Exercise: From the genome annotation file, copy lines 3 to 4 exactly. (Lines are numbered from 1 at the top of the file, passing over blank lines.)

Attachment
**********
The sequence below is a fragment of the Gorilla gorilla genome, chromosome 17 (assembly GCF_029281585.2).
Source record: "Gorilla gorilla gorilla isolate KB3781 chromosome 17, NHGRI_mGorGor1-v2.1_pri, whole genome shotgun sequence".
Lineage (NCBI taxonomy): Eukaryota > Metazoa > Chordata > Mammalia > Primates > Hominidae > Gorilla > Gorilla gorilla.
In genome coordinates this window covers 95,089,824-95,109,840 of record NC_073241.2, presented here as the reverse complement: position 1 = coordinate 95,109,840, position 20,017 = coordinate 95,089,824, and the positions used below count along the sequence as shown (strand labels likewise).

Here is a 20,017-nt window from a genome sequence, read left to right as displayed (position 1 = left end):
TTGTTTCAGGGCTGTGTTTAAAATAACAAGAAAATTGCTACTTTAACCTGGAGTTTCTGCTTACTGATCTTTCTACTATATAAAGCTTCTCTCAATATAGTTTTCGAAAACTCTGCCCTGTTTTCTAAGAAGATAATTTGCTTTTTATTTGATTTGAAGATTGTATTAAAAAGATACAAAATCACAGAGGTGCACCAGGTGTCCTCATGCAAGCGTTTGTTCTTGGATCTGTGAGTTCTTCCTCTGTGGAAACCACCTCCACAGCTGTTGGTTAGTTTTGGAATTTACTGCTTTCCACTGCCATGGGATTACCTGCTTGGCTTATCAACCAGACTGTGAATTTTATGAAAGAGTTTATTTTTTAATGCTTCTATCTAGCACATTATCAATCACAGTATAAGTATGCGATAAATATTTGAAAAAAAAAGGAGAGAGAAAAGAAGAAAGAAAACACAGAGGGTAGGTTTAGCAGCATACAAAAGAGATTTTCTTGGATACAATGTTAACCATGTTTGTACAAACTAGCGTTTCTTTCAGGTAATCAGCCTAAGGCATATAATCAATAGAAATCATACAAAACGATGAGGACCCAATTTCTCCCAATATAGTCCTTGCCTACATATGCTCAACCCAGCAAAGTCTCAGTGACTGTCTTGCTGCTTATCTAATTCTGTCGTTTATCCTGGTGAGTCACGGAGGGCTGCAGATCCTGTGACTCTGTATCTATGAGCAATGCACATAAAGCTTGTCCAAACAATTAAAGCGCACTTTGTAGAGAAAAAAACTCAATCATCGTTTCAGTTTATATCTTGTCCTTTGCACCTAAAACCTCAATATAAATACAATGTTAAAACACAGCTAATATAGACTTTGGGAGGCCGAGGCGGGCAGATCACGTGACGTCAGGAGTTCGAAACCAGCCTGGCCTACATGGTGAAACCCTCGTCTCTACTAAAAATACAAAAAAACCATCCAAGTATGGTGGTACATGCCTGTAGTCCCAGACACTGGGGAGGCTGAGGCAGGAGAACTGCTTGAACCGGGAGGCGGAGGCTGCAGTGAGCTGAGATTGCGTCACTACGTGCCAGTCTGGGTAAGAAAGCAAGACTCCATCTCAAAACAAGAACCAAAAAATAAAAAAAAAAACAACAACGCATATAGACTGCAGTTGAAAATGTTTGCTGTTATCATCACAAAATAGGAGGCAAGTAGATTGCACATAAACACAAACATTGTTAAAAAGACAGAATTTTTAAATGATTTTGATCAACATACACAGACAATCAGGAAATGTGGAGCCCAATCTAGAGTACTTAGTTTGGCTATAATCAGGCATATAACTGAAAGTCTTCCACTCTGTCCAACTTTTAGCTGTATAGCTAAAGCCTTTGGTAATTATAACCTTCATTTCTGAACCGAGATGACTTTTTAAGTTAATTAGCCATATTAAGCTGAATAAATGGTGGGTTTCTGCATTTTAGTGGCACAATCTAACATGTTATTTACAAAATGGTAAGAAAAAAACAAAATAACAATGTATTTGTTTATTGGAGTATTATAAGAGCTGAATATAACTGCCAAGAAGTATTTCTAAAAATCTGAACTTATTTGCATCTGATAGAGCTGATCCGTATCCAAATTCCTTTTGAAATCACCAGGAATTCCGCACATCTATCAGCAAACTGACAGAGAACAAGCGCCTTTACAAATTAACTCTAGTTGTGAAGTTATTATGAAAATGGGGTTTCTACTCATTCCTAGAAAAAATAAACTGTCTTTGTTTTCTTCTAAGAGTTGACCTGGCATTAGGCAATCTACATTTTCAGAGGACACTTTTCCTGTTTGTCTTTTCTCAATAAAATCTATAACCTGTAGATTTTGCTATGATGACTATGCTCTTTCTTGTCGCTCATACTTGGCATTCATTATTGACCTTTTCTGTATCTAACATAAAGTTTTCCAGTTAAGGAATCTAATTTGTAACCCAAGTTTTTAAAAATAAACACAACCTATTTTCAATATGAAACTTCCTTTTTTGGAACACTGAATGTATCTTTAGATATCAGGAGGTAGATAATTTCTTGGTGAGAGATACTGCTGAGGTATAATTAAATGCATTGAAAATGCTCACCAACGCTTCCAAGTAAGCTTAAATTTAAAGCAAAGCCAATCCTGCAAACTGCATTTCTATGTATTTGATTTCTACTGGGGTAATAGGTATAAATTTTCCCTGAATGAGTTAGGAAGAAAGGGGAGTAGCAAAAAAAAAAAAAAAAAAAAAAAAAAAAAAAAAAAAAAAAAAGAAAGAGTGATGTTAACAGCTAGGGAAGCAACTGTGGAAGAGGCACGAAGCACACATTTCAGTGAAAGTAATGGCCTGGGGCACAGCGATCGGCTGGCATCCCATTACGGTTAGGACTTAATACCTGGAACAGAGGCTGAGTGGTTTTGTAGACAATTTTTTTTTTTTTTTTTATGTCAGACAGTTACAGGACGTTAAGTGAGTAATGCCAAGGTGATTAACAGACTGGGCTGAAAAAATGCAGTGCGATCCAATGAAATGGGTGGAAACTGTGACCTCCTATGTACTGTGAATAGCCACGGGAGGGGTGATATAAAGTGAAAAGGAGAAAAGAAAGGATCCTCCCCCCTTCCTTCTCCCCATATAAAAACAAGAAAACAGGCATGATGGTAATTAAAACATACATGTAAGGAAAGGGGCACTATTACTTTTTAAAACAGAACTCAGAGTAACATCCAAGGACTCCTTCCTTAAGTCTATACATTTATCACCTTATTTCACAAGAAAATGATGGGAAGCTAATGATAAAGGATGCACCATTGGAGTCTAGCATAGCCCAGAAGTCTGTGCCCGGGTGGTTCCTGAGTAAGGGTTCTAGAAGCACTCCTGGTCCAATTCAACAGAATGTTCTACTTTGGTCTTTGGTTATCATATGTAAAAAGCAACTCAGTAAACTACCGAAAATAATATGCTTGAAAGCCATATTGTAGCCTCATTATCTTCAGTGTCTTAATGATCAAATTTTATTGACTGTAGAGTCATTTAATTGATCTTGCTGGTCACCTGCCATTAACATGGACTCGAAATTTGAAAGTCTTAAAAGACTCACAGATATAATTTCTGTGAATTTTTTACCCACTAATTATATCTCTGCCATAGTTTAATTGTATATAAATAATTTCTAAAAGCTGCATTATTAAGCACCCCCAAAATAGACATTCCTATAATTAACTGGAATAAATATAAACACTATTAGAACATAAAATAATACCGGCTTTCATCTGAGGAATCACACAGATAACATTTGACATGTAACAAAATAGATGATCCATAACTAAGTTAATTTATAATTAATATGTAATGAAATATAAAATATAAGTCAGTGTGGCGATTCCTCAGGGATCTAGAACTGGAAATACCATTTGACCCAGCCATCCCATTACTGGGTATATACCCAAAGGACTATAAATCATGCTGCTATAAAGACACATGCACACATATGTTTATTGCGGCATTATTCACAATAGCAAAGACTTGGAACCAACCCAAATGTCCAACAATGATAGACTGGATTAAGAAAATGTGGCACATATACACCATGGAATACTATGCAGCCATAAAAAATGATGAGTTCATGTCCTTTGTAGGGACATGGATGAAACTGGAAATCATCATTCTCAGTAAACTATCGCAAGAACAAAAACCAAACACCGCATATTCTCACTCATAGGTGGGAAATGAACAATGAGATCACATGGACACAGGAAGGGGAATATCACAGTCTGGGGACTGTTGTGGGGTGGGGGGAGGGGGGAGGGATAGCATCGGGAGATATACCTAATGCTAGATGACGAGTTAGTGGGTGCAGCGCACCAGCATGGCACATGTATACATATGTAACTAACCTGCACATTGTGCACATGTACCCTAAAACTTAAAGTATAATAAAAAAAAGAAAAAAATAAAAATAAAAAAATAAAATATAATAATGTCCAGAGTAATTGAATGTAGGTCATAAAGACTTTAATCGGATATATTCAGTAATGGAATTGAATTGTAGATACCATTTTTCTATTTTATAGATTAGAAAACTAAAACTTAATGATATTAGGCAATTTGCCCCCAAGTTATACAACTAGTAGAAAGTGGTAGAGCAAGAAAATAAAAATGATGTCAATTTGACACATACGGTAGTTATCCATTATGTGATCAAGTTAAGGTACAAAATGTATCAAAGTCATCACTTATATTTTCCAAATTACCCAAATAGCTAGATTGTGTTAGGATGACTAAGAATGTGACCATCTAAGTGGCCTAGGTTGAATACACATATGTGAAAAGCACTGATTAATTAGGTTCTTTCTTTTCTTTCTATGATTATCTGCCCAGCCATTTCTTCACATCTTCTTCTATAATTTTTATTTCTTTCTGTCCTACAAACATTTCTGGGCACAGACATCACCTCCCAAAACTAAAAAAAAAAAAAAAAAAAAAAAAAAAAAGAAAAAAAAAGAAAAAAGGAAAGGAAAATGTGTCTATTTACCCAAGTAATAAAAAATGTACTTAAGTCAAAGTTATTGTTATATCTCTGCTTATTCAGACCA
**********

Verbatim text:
Lineage (NCBI taxonomy): Eukaryota > Metazoa > Chordata > Mammalia > Primates > Hominidae > Gorilla > Gorilla gorilla.
In genome coordinates this window covers 95,089,824-95,109,840 of record NC_073241.2, presented here as the reverse complement: position 1 = coordinate 95,109,840, position 20,017 = coordinate 95,089,824, and the positions used below count along the sequence as shown (strand labels likewise).